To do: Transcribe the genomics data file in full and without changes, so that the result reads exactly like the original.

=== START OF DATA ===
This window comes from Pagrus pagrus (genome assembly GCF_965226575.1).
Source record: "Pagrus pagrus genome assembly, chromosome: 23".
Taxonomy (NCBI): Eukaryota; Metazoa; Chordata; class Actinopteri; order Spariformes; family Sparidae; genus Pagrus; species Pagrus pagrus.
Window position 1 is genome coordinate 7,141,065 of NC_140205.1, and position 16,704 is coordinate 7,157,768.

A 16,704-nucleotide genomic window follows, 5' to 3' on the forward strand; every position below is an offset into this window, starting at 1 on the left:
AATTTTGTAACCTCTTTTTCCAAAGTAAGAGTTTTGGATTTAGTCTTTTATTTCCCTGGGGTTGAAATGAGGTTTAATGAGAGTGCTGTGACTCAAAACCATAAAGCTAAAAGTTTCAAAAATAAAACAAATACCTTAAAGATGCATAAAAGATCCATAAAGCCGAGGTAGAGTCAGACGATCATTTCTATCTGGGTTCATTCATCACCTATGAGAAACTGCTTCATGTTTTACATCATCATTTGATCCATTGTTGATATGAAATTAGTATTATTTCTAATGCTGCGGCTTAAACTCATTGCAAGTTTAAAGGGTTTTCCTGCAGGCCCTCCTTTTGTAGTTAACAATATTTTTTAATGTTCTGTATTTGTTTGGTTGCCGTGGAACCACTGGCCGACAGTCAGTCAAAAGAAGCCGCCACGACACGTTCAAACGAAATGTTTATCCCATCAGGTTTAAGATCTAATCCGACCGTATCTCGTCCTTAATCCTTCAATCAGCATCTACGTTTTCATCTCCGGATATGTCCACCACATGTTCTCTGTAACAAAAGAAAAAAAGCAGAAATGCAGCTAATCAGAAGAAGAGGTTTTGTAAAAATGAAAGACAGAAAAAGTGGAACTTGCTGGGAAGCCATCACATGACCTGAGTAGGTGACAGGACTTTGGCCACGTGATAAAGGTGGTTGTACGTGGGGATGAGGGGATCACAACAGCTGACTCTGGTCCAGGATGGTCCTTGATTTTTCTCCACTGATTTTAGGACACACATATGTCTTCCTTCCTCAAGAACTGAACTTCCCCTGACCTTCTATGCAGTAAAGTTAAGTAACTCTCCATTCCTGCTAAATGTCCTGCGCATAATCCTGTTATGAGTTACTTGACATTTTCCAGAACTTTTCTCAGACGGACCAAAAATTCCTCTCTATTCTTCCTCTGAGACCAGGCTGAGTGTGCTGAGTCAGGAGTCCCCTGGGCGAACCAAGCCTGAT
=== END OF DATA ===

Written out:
This window comes from Pagrus pagrus (genome assembly GCF_965226575.1).
Source record: "Pagrus pagrus genome assembly, chromosome: 23".
Taxonomy (NCBI): Eukaryota; Metazoa; Chordata; class Actinopteri; order Spariformes; family Sparidae; genus Pagrus; species Pagrus pagrus.
Window position 1 is genome coordinate 7,141,065 of NC_140205.1, and position 16,704 is coordinate 7,157,768.

A 16,704-nucleotide genomic window follows, 5' to 3' on the forward strand; every position below is an offset into this window, starting at 1 on the left:
AATTTTGTAACCTCTTTTTCCAAAGTAAGAGTTTTGGATTTAGTCTTTTATTTCCCTGGGGTTGAAATGAGGTTTAATGAGAGTGCTGTGACTCAAAACCATAAAGCTAAAAGTTTCAAAAATAAAACAAATACCTTAAAGATGCATAAAAGATCCATAAAGCCGAGGTAGAGTCAGACGATCATTTCTATCTGGGTTCATTCATCACCTATGAGAAACTGCTTCATGTTTTACATCATCATTTGATCCATTGTTGATATGAAATTAGTATTATTTCTAATGCTGCGGCTTAAACTCATTGCAAGTTTAAAGGGTTTTCCTGCAGGCCCTCCTTTTGTAGTTAACAATATTTTTTAATGTTCTGTATTTGTTTGGTTGCCGTGGAACCACTGGCCGACAGTCAGTCAAAAGAAGCCGCCACGACACGTTCAAACGAAATGTTTATCCCATCAGGTTTAAGATCTAATCCGACCGTATCTCGTCCTTAATCCTTCAATCAGCATCTACGTTTTCATCTCCGGATATGTCCACCACATGTTCTCTGTAACAAAAGAAAAAAAGCAGAAATGCAGCTAATCAGAAGAAGAGGTTTTGTAAAAATGAAAGACAGAAAAAGTGGAACTTGCTGGGAAGCCATCACATGACCTGAGTAGGTGACAGGACTTTGGCCACGTGATAAAGGTGGTTGTACGTGGGGATGAGGGGATCACAACAGCTGACTCTGGTCCAGGATGGTCCTTGATTTTTCTCCACTGATTTTAGGACACACATATGTCTTCCTTCCTCAAGAACTGAACTTCCCCTGACCTTCTATGCAGTAAAGTTAAGTAACTCTCCATTCCTGCTAAATGTCCTGCGCATAATCCTGTTATGAGTTACTTGACATTTTCCAGAACTTTTCTCAGACGGACCAAAAATTCCTCTCTATTCTTCCTCTGAGACCAGGCTGAGTGTGCTGAGTCAGGAGTCCCCTGGGCGAACCAAGCCTGAT